The key is understanding exactly how the topology and features of social networks can be used to expand the reach of positive interventionsand block the transmission of toxic influences.
Social Media Offers Help for the Hopeless
“Just can’t go on. Think I’m going crazy. Don’t see how I’ll still be here in a week or a month or a year.”
“Call the Lifeline. Don’t be shy. They can really help!”
These two lines from TrevorSpace, an online network that targets youth at high risk for suicide, capture the problem—and a potential remedy—at the heart of Vincent Silenzio’s research into using social media as a means of suicide prevention.
The first line is from a young person self-identified as LGB (lesbian, gay, or bisexual). Because of the social stigma they encounter, LGB young people 16 to 24 years old are three to four times more likely than other young people their age to attempt suicide or give serious thought to it, says Silenzio, associate professor of psychiatry, family medicine, and public health sciences.
Their isolation in society means they rely heavily on social media to establish networks of friends.
Silenzio sees in this a great potential to counteract the “toxic influences” that lead LGB young people to the depths of despair. He notes, “Their high rate of Internet use suggests that online social networks offer a novel opportunity to reach them”—to answer their despair with hope, for example, even if it is with a simple message of encouragement like the second line above.
Studies by Silenzio and other researchers show that large segments of “hidden” populations—including drug users and prostitutes— could be reached online by “peer-driven” messages. A public health message could be sent to a relatively small number of members recruited from that population, and the online network’s own connectivity—through “respondent-driven diffusion”—could take over to spread the word far and near with laser-like precision to the people it most needs to reach.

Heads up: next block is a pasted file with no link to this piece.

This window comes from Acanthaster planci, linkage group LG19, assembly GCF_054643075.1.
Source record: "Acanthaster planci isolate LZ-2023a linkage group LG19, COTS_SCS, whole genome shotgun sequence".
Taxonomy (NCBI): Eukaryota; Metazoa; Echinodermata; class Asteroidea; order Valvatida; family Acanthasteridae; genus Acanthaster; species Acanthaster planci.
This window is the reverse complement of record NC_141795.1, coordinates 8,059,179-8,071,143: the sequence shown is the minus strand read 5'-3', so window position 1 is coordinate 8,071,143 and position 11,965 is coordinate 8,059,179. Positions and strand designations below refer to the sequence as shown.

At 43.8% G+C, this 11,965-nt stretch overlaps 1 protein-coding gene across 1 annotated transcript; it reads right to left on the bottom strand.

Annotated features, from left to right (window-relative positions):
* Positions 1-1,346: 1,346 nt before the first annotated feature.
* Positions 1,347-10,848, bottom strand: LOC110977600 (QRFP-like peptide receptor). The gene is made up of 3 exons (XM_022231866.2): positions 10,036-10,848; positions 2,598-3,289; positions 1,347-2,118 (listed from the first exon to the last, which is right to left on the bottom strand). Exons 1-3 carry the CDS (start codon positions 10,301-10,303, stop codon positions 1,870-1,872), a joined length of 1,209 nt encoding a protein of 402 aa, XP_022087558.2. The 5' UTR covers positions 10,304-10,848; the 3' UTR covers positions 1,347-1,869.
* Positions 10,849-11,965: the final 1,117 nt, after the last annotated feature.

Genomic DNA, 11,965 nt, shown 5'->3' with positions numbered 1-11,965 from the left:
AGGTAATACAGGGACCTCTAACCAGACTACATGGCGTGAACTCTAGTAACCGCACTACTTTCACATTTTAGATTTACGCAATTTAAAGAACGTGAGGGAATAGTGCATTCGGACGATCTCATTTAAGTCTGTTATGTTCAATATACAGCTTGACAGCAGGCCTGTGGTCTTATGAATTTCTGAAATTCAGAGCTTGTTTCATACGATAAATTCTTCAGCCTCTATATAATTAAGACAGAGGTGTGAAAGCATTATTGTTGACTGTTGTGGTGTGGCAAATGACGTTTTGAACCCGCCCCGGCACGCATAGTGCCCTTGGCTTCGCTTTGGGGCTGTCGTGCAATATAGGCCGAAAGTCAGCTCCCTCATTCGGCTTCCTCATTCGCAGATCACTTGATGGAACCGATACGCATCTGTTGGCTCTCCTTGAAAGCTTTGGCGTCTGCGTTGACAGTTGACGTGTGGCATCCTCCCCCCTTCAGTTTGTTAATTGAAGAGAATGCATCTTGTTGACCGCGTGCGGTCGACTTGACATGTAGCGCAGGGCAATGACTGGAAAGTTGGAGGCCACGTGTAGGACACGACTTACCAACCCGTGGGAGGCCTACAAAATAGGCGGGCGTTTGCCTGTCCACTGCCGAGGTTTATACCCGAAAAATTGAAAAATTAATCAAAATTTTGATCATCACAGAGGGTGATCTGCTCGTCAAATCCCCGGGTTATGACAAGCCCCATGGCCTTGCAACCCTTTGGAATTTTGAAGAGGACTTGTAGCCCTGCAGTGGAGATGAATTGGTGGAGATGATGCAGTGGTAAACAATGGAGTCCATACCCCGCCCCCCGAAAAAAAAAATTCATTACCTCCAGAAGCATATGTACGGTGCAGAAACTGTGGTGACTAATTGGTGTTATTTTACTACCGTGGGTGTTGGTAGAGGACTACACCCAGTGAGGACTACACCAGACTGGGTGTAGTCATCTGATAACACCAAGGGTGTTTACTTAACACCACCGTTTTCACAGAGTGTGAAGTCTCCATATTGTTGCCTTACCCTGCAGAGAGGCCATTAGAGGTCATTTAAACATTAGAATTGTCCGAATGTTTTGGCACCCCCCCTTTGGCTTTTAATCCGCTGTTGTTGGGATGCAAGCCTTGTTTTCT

The key is understanding exactly how the “topology and features” of social networks can be used to expand the reach of positive interventions—and block the transmission of “toxic influences.”
That is where Big Data comes into play.
In one study in 2008, Silenzio and four other researchers used an automated data collection program—a “web crawl”—to examine people’s publicly accessible Myspace data to find those who openly identified themselves as LGB. The crawl was then extended to those individuals’ online friends—and the friends of those friends—until a network of 100,000 LGB individuals had been mapped.
A series of Monte Carlo simulations was run using computational methods to replicate what would happen if a real message were actually sent to members of the network. A variety of starting points was used. For example, what if various combinations of five, 10, or 15 randomly selected individuals were chosen to start the chain? What if they were given five or 10 coupons or alternative incentives to spread the message to other members of the network? The simulations showed that as many as 18,409 individuals could be reached.
One of the key findings: What matters most is not how many individuals the process starts with but the number of peers they recruit along the way. Increasing the number of coupons from five to 10, for example, caused a far more “dramatic increase” in the final sample size reached, compared to doubling or even tripling the number of initial participants.
Another of Silenzio’s goals is to develop social-enabled computer applications that could be put in the hands of teachers, clergy, and others who have close contact with LGB young people.
The applications would instruct them in the kinds of messages and support that can help point a distressed youth away from thoughts of suicide and would provide tools to disseminate these types of messages through social networks.
Ultimately, Silenzio hopes, his work in this area will become “superfluous” because society will have become more accepting of LGB young people and because stronger networks of support will be available to them.
At that point researchers will not have to devise ways to reach what is now a “hidden” population, with peer-driven messages launched online.